While there is a yearly bird count conducted every Christmas by amateur bird watchers across the country done in conjunction with The Audubon Society, the Cornell Lab of Ornithology recently released the results of a study that actually go some way towards answering heretofore abstract questions: every fall, as per cloud computing and 143 weather radar stations, four billion birds migrate into the United States from Canada and four billion more head south to the tropics.
"In the spring," the lead author Adriaan Dokter noted, "3.5 billion birds cross back into the U.S. from points south, and 2.6 billion birds return to Canada across the northern U.S. border."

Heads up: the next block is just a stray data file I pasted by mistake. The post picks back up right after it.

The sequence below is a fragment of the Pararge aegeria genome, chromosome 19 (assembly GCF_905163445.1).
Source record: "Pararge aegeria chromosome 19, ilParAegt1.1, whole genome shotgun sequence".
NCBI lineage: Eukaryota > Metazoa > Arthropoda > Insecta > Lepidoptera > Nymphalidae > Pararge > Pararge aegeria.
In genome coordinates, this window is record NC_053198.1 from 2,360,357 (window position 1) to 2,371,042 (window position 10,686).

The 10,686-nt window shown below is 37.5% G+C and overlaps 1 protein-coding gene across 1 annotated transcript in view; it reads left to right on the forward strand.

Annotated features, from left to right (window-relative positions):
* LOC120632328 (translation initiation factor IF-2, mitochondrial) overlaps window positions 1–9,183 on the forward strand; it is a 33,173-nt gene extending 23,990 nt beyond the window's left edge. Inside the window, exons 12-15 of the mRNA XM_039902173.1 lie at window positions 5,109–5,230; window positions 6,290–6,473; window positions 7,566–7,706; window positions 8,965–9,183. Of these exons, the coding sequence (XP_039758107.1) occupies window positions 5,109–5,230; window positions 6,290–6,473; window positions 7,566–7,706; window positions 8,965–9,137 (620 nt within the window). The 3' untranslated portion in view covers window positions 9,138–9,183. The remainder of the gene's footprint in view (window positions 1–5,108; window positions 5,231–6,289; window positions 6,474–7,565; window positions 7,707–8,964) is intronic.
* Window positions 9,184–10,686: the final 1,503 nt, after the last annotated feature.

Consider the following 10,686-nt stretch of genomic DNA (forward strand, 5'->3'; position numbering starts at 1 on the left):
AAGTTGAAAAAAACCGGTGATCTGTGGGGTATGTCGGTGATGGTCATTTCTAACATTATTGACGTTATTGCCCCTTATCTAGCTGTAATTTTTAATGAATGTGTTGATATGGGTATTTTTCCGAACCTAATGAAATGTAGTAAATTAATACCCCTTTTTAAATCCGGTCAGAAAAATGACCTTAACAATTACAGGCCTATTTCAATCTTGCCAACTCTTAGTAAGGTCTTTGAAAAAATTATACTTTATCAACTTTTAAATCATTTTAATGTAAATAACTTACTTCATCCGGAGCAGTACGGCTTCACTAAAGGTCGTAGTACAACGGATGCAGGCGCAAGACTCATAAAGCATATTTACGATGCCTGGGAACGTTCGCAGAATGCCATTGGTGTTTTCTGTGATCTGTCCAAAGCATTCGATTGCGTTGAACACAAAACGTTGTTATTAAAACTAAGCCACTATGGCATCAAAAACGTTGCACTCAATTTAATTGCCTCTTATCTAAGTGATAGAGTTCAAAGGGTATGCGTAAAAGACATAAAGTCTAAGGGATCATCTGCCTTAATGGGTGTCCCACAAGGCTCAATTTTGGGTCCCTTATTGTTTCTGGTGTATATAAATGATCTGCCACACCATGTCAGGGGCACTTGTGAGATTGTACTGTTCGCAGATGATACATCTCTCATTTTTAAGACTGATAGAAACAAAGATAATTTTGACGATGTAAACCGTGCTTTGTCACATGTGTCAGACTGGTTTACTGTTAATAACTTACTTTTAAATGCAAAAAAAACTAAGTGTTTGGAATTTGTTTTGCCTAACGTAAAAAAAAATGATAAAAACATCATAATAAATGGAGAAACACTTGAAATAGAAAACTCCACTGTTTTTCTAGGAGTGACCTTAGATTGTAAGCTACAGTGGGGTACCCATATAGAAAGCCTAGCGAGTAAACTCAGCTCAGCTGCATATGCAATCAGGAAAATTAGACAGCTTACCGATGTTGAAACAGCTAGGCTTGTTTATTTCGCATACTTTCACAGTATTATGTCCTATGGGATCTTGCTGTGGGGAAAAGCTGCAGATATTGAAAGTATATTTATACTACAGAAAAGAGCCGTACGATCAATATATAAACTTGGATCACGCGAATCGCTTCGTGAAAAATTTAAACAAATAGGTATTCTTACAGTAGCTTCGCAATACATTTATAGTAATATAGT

In other words: the birds who went three to four times further than the birds staying in the U.S. faired better than the birds who stayed in the U.S. Why?
Part of the answer could be very well be what you might hear from a conservationist — only with numbers to back it up: the U.S. isn't built for birds. As Ken Rosenberg, the other co-author of the study, notes: "Birds wintering in the U.S. may have more habitat disturbances and more buildings to crash into, and they might not be adapted for that."
The other option is that birds lay more offspring in the U.S. than those who fly south for the winter.
What does observing eight billion birds mean in practice? To give myself a counterpoint to those numbers, I drove out to the Joppa Flats Education Center in Northern Massachusetts. The Center is a building that sits at the entrance to the Parker River National Wildlife Refuge and overlooks the Merrimack River, which is what I climbed the stairs up to the observation deck to see.